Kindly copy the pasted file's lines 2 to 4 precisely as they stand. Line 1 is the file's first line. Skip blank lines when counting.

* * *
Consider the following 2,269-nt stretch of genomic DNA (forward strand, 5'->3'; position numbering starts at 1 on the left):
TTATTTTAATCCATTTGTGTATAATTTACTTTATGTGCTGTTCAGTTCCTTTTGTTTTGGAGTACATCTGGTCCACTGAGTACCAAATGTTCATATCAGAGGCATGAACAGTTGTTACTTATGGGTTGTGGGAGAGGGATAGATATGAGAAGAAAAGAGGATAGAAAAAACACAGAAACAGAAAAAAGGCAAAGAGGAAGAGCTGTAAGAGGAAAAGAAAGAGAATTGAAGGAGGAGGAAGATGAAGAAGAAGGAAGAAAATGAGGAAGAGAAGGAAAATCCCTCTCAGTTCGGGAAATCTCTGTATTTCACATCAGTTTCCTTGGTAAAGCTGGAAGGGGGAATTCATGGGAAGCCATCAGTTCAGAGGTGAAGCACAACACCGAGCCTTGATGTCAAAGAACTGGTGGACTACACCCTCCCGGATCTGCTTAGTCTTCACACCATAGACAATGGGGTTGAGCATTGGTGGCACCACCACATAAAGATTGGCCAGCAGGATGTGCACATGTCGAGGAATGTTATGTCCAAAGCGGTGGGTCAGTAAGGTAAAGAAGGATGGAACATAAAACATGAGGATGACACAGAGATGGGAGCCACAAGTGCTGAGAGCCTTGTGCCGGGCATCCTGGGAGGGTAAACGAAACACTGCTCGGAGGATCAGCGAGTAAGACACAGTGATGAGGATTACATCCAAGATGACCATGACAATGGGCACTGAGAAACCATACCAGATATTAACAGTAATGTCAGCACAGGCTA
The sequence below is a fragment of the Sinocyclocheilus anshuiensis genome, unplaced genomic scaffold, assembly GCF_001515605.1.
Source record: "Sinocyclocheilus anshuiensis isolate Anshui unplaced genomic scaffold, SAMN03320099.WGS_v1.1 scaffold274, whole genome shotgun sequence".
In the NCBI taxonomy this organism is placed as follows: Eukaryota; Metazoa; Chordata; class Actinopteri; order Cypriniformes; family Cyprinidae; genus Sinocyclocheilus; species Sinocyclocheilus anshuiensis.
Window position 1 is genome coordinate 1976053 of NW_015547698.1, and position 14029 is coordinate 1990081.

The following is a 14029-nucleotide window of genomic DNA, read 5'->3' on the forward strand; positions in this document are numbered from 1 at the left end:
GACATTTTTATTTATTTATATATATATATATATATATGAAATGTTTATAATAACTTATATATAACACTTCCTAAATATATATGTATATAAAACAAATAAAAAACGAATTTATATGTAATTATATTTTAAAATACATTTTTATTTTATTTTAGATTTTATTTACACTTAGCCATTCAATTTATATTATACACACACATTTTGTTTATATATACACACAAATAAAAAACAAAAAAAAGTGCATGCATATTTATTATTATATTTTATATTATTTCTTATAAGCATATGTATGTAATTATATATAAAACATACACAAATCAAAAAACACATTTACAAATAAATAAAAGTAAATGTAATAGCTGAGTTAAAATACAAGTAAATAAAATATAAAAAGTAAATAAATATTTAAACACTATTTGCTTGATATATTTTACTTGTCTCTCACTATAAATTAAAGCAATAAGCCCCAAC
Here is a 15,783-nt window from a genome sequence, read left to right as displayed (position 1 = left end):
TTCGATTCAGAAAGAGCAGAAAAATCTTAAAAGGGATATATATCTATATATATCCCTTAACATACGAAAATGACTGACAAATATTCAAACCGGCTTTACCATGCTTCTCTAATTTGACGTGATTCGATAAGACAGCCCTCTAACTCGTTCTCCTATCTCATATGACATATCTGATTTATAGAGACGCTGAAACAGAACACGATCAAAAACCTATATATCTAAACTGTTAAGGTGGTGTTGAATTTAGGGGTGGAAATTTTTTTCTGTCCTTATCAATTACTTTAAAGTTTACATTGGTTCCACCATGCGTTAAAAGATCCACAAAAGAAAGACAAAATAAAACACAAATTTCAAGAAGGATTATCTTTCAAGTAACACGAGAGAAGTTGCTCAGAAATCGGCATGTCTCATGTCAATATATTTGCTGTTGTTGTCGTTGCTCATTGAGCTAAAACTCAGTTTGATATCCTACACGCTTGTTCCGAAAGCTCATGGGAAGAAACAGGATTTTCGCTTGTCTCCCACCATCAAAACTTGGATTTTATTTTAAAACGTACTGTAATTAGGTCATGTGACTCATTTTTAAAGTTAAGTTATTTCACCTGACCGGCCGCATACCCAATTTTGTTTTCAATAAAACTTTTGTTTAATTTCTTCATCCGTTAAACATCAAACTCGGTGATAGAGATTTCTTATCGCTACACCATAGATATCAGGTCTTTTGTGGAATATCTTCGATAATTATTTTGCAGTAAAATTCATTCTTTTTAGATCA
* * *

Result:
TTATTTTAATCCATTTGTGTATAATTTACTTTATGTGCTGTTCAGTTCCTTTTGTTTTGGAGTACATCTGGTCCACTGAGTACCAAATGTTCATATCAGAGGCATGAACAGTTGTTACTTATGGGTTGTGGGAGAGGGATAGATATGAGAAGAAAAGAGGATAGAAAAAACACAGAAACAGAAAAAAGGCAAAGAGGAAGAGCTGTAAGAGGAAAAGAAAGAGAATTGAAGGAGGAGGAAGATGAAGAAGAAGGAAGAAAATGAGGAAGAGAAGGAAAATCCCTCTCAGTTCGGGAAATCTCTGTATTTCACATCAGTTTCCTTGGTAAAGCTGGAAGGGGGAATTCATGGGAAGCCATCAGTTCAGAGGTGAAGCACAACACCGAGCCTTGATGTCAAAGAACTGGTGGACTACACCCTCCCGGATCTGCTTAGTCTTCACACCATAGACAATGGGGTTGAGCATTGGTGGCACCACCACATAAAGATTGGCCAGCAGGATGTGCACATGTCGAGGAATGTTATGTCCAAAGCGGTGGGTCAGTAAGGTAAAGAAGGATGGAACATAAAACATGAGGATGACACAGAGATGGGAGCCACAAGTGCTGAGAGCCTTGTGCCGGGCATCCTGGGAGGGTAAACGAAACACTGCTCGGAGGATCAGCGAGTAAGACACAGTGATGAGGATTACATCCAAGATGACCATGACAATGGGCACTGAGAAACCATACCAGATATTAACAGTAATGTCAGCACAGGCTA
The sequence below is a fragment of the Sinocyclocheilus anshuiensis genome, unplaced genomic scaffold, assembly GCF_001515605.1.
Source record: "Sinocyclocheilus anshuiensis isolate Anshui unplaced genomic scaffold, SAMN03320099.WGS_v1.1 scaffold274, whole genome shotgun sequence".